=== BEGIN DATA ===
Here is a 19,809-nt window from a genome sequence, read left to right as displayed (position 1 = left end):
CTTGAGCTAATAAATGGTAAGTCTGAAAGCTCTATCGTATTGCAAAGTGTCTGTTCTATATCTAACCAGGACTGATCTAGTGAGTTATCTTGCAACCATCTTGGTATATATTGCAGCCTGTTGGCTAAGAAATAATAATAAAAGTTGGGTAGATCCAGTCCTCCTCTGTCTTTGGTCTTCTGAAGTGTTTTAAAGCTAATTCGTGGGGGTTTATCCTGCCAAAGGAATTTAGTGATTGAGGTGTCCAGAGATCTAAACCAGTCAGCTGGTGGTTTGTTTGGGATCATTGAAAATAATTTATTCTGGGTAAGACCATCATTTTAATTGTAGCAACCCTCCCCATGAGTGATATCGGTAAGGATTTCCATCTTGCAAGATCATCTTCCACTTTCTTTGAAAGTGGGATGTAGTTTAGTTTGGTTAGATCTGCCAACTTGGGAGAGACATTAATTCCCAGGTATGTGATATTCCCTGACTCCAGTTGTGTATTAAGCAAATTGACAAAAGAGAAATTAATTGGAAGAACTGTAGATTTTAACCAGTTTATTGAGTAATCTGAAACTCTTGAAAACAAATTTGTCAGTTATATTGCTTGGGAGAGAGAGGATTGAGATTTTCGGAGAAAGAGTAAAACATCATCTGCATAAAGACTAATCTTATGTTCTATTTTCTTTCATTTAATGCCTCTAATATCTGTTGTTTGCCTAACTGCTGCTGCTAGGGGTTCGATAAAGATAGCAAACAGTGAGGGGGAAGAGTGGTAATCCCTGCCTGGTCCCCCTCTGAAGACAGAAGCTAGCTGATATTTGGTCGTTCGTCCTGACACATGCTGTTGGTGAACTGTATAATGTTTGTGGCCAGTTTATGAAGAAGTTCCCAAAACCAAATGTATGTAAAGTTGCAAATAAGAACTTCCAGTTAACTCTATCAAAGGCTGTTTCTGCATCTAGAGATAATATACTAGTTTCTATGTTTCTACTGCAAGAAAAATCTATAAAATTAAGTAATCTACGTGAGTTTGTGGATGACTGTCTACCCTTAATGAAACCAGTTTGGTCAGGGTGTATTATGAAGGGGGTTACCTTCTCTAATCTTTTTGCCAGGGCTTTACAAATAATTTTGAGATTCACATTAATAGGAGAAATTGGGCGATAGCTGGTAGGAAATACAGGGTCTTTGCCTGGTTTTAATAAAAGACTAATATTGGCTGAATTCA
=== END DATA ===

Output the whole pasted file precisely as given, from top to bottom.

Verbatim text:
Here is a 19,809-nt window from a genome sequence, read left to right as displayed (position 1 = left end):
CTTGAGCTAATAAATGGTAAGTCTGAAAGCTCTATCGTATTGCAAAGTGTCTGTTCTATATCTAACCAGGACTGATCTAGTGAGTTATCTTGCAACCATCTTGGTATATATTGCAGCCTGTTGGCTAAGAAATAATAATAAAAGTTGGGTAGATCCAGTCCTCCTCTGTCTTTGGTCTTCTGAAGTGTTTTAAAGCTAATTCGTGGGGGTTTATCCTGCCAAAGGAATTTAGTGATTGAGGTGTCCAGAGATCTAAACCAGTCAGCTGGTGGTTTGTTTGGGATCATTGAAAATAATTTATTCTGGGTAAGACCATCATTTTAATTGTAGCAACCCTCCCCATGAGTGATATCGGTAAGGATTTCCATCTTGCAAGATCATCTTCCACTTTCTTTGAAAGTGGGATGTAGTTTAGTTTGGTTAGATCTGCCAACTTGGGAGAGACATTAATTCCCAGGTATGTGATATTCCCTGACTCCAGTTGTGTATTAAGCAAATTGACAAAAGAGAAATTAATTGGAAGAACTGTAGATTTTAACCAGTTTATTGAGTAATCTGAAACTCTTGAAAACAAATTTGTCAGTTATATTGCTTGGGAGAGAGAGGATTGAGATTTTCGGAGAAAGAGTAAAACATCATCTGCATAAAGACTAATCTTATGTTCTATTTTCTTTCATTTAATGCCTCTAATATCTGTTGTTTGCCTAACTGCTGCTGCTAGGGGTTCGATAAAGATAGCAAACAGTGAGGGGGAAGAGTGGTAATCCCTGCCTGGTCCCCCTCTGAAGACAGAAGCTAGCTGATATTTGGTCGTTCGTCCTGACACATGCTGTTGGTGAACTGTATAATGTTTGTGGCCAGTTTATGAAGAAGTTCCCAAAACCAAATGTATGTAAAGTTGCAAATAAGAACTTCCAGTTAACTCTATCAAAGGCTGTTTCTGCATCTAGAGATAATATACTAGTTTCTATGTTTCTACTGCAAGAAAAATCTATAAAATTAAGTAATCTACGTGAGTTTGTGGATGACTGTCTACCCTTAATGAAACCAGTTTGGTCAGGGTGTATTATGAAGGGGGTTACCTTCTCTAATCTTTTTGCCAGGGCTTTACAAATAATTTTGAGATTCACATTAATAGGAGAAATTGGGCGATAGCTGGTAGGAAATACAGGGTCTTTGCCTGGTTTTAATAAAAGACTAATATTGGCTGAATTCA